The idea of bringing Frankenstein’s monster into modern day is in many ways not terribly original.
Inspiration from the Mary Shelley classic story can be seen in movies such as the upcoming RoboCop, and of course its 1980s original. I, Frankenstein seeks to break itself apart from the inspiration pack and truly forge itself as a film that takes the iconic monster and literally puts him in our modern world.
Aaron Eckhart is Frankenstein’s monster in the Stuart Beattie written and directed film. We meet him back in the late 1700s after the “mad” scientist with an obsession with finding a way to defeat death itself created him from the parts of corpses.
We all know the story from the pages of Shelley’s book as to what happens next. But, Beattie adds a wrinkle… gargoyles interrupt a plot to capture Eckhart’s monster by demons who seek his secret-to-life rejuvenation as he is burying the good doctor.
This battle of gargoyles versus demons is at the heart of the film, as teased from that first I, Frankenstein trailer.
The story takes place in a nameless European city where we’re shown cars and other modern conveniences, but it feels like something out of the middle ages. Much of the continent’s cities feel gothic, so that is no revelation as far as the production design. But, it just seems like a surprise, given the desire of those involved in I, Frankenstein to make this a tale of what would happen to Frankenstein in 2014. Why not set it in New York?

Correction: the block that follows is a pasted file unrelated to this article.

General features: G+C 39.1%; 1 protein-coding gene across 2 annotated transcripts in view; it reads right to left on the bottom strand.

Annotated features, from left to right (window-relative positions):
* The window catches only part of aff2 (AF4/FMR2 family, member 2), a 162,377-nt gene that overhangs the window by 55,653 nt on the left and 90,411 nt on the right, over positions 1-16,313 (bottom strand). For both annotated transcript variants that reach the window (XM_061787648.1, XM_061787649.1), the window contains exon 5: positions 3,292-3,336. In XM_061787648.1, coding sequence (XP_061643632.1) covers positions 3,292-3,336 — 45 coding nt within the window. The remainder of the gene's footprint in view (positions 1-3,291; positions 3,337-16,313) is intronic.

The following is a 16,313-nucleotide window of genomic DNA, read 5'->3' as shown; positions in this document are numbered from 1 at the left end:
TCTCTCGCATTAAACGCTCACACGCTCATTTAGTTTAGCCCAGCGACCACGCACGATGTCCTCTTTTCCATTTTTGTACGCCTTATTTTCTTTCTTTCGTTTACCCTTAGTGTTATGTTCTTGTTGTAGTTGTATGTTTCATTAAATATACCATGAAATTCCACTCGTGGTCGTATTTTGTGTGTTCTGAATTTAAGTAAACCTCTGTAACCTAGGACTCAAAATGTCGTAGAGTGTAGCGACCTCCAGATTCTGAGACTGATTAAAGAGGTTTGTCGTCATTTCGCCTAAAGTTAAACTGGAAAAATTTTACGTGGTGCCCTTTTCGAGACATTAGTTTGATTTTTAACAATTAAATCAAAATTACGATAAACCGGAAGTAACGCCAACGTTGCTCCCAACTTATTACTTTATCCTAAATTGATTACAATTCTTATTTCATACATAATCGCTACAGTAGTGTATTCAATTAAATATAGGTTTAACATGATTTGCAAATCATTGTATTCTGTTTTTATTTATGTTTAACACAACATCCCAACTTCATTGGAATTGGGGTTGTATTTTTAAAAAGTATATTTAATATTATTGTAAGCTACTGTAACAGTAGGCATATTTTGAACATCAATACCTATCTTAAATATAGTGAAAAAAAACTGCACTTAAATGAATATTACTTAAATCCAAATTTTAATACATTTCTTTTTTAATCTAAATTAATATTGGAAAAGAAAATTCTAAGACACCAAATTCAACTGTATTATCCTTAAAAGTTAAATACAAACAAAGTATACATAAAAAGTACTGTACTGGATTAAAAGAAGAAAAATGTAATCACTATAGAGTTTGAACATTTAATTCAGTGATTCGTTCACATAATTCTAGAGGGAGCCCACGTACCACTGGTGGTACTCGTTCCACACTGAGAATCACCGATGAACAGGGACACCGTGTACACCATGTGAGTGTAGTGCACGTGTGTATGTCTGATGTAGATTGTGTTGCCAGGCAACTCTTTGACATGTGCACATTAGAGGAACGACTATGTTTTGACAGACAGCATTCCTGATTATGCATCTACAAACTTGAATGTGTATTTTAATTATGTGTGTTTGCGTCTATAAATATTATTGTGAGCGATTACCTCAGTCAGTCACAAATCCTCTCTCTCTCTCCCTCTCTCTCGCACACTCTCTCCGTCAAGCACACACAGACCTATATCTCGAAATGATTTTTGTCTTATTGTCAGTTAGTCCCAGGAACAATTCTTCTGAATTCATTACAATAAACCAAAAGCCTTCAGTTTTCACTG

Bill Nighy is a mysterious executive who oversees a lab where Yvonne Strahovski is a doctor of electrical physiology. She is on the verge of re-creating Frankenstein’s experiment when suddenly the battle between demons and gargoyles produces Frankenstein's monster right in the middle of her world.
What better way to help her experiments progress?!
There’s some subplot about Nighy and his desire to reincarnate thousands of dead souls and make them demons to increase the evildoers' chances of taking over the world. Now, those gargoyles, they are here on Earth to ensure the continuation of the human race and keep evil at bay. So, naturally they’re going to battle. Eckhart’s monster (known as Adam in the movie) will hold the key and Strahovski will play a vital role, albeit unwillingly.
Even though that seems like quite a lot of plot reveal, there is so much more to the I, Frankenstein story. It’s just that in our I, Frankenstein review, we wanted to establish how convoluted the entire thing is, based on what little we’ve told you. There are thrills and the action sequences are aplenty and feel like they're out of a Highlander movie meets Buffy the Vampire Slayer. The problem is that it is just too much. Eckhart, we know from back story, cannot be killed. So, where’s the suspense in that?
Movie Fanatic wanted to be blown away by I, Frankenstein. It is just that for a film that sought to put Frankenstein’s monster in a modern world, it sure felt like the same old song.
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